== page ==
Already numerous males have been castrated by inmates in BLM prison programs and died a horrible death. That is a relatively simple procedures. Spaying a female is not, no matter the advances.

          The horrors that await the females if this charade is allowed to be carried out and “sterilization” procedures in the field are conducted is nightmarish.

          I am shocked you recommend that horses be experimented on yet you have vegan as part of your name. We promote veganism as a way to effectively advocate for animals. Let’s be perfectly clear. Nothing about your comments on this subject are in line with the vegan way of thought or lifestyle.

          Frankly I am shocked.

          Would you suggest that feral female cats be spayed out in the wild, or field as it were?

          I am not coming against you personally, only your ideas. We cannot allow you to come here and express these alarming views unanswered.

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          1. Frankly I am not surprised by a position that seems to believe that all government agencies and the people who work for them are evil people who want nothing more than to torture wild horses and burros with the ultimate aim of annihilation from all Federal lands. I’m a retired Fed who served this nation with honor and distinction and it has been my experience that the vast majority of Federal employees are honest hard working people who do their jobs for the betterment of the country. Furthermore, I’m not convinced that the veterinary profession is willing to go along with a badly planned and administered program that is designed to harm horses or burros as you have described.

            I am very much aware of the issues involved with the wild mustangs and burrows throughout the US. It is but one of many issues that I keep abreast of as an animal rights advocate. My version of animal rights is probably different from the version held by many social progressives who call themselves vegan. Be that as it may, I have my opinion, which is no less valuable than yours, regarding how the population of wild horses and burros is managed by this country.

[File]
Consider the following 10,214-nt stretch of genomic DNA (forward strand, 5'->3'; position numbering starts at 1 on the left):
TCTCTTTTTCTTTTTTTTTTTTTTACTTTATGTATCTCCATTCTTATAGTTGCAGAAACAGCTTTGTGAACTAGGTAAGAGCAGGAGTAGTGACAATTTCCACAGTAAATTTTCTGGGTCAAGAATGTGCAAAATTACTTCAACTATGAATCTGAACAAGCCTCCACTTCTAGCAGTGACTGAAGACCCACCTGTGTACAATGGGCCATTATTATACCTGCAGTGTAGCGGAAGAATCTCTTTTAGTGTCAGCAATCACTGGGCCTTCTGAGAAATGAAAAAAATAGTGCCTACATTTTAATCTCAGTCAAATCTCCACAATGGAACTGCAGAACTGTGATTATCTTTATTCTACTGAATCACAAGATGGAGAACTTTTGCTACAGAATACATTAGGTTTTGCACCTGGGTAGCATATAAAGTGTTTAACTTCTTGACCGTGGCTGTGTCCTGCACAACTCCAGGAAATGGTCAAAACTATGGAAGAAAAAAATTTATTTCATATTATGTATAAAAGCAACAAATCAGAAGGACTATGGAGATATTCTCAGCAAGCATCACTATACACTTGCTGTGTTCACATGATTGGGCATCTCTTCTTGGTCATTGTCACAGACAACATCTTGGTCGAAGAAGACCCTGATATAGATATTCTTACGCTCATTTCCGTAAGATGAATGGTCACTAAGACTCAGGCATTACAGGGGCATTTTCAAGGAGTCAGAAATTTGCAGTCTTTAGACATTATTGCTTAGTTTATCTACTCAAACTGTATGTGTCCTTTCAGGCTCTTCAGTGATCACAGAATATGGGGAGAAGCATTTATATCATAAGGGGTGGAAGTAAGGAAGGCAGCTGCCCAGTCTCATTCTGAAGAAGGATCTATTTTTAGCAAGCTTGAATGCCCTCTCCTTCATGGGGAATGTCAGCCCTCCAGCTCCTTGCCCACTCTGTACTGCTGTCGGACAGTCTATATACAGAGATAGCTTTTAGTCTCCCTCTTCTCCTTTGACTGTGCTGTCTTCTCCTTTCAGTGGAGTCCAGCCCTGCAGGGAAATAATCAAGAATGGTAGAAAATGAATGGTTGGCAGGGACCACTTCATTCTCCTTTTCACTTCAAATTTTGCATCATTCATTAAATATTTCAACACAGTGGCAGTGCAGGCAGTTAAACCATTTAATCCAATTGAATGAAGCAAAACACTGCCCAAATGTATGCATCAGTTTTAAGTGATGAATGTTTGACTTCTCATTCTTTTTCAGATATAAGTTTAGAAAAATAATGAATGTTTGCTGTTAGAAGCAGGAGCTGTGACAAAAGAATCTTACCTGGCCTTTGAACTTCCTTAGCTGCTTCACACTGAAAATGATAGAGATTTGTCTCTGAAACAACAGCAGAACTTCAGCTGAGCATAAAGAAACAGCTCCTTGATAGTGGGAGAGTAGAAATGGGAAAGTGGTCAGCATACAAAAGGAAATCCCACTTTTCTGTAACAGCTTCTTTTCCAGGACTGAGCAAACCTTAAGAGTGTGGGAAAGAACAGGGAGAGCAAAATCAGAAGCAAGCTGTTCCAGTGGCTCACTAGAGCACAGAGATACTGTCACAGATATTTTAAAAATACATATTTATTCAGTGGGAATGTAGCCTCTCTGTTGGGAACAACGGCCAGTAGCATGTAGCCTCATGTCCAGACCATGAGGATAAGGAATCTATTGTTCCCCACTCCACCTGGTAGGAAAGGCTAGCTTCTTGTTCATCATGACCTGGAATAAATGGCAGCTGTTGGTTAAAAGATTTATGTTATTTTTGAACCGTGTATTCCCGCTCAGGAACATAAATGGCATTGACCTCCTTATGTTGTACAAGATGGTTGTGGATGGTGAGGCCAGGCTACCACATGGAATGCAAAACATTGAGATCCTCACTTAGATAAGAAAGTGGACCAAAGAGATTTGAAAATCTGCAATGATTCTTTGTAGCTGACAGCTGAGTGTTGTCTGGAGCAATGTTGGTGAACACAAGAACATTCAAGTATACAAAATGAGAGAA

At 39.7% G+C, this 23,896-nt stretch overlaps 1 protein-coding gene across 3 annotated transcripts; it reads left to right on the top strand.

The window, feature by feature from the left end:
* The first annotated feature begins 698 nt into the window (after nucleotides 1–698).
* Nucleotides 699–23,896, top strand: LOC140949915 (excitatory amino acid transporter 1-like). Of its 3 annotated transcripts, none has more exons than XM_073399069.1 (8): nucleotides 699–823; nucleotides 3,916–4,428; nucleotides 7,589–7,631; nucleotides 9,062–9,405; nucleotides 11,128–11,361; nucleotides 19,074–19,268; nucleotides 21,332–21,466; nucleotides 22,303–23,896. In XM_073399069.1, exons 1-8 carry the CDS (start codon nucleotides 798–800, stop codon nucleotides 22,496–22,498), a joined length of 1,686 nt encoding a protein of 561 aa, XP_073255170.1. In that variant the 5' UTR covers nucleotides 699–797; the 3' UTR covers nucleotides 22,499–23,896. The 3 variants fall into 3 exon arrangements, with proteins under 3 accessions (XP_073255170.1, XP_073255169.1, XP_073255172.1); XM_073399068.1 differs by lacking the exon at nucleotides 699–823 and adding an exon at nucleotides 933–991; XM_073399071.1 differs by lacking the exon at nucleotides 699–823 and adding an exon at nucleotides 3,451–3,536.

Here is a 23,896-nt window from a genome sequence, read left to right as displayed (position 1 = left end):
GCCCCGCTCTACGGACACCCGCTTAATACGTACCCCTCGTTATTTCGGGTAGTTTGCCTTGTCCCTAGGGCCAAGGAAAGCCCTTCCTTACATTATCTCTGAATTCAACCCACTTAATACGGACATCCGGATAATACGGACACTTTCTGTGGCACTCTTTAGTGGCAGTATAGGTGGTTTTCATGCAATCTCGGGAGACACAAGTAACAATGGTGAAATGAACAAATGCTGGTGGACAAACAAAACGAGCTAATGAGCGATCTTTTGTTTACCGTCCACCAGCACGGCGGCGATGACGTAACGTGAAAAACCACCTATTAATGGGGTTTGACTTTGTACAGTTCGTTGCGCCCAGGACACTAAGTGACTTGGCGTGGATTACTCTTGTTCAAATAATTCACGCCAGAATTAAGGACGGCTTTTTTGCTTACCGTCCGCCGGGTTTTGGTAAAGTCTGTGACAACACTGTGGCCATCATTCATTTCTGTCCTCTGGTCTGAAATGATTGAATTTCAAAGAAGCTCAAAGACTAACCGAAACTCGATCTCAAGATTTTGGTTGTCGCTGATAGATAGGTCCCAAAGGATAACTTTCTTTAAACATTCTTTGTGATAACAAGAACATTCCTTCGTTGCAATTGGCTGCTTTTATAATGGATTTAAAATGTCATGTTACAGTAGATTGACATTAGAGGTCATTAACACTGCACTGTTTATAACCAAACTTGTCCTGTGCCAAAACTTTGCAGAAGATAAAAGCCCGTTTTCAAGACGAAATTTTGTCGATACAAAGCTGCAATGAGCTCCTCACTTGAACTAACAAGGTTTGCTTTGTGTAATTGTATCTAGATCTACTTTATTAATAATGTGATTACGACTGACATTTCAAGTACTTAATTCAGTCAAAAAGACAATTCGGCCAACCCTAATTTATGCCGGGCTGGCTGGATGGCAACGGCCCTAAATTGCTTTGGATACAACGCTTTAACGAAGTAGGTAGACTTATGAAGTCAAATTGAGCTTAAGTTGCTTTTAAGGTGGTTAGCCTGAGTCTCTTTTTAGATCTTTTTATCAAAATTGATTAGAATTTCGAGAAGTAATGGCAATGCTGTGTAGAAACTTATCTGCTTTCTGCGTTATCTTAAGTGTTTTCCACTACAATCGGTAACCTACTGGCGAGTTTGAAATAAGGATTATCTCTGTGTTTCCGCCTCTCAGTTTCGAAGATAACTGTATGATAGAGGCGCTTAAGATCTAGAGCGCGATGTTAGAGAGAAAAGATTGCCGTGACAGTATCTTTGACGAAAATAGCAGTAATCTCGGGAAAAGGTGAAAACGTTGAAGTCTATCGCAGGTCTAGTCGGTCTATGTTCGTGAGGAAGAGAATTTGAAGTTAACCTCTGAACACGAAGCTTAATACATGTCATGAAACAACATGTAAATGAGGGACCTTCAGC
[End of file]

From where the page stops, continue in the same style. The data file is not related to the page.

You cite the matter of BLM prison inmates performing horse castrations. Where in the world would something like this be allowed or tolerated by any right thinking individual. If this has actually happened then the proper thing to do is to bring criminal charges against whomever is responsible for allowing such nonsense. No one in the US is allowed to operate on an animal without a vet degree. If I did that at my shelter, I can assure you I would be arrested and that would end any potential for me to ever attend vet school or obtain a vet degree.

            As for nightmarish sterilization procedures in the field, perhaps you are unaware that farm animals and wild animals are typically operated on in the field as a matter of course. Vets take appropriate measures to assure that best practices are utilized to protect the animals throughout whatever routine is required. This is a specious argument at best.

            As an advocate for the wild horse and burro population, I would think, or at least hope, that more attention would be focused on perhaps weeding out the bad people and the bad practices that have led you to dismiss this program being proposed by the BLM. I believe that sterilization has a role to play in population control. I also believe that the BLM has a responsibility to utilize best vet practices to carry out this procedure; and if it is to be overseen by the OSU vet program, one of the nation’s accredited vet schools, I have no problem with allowing the program to proceed.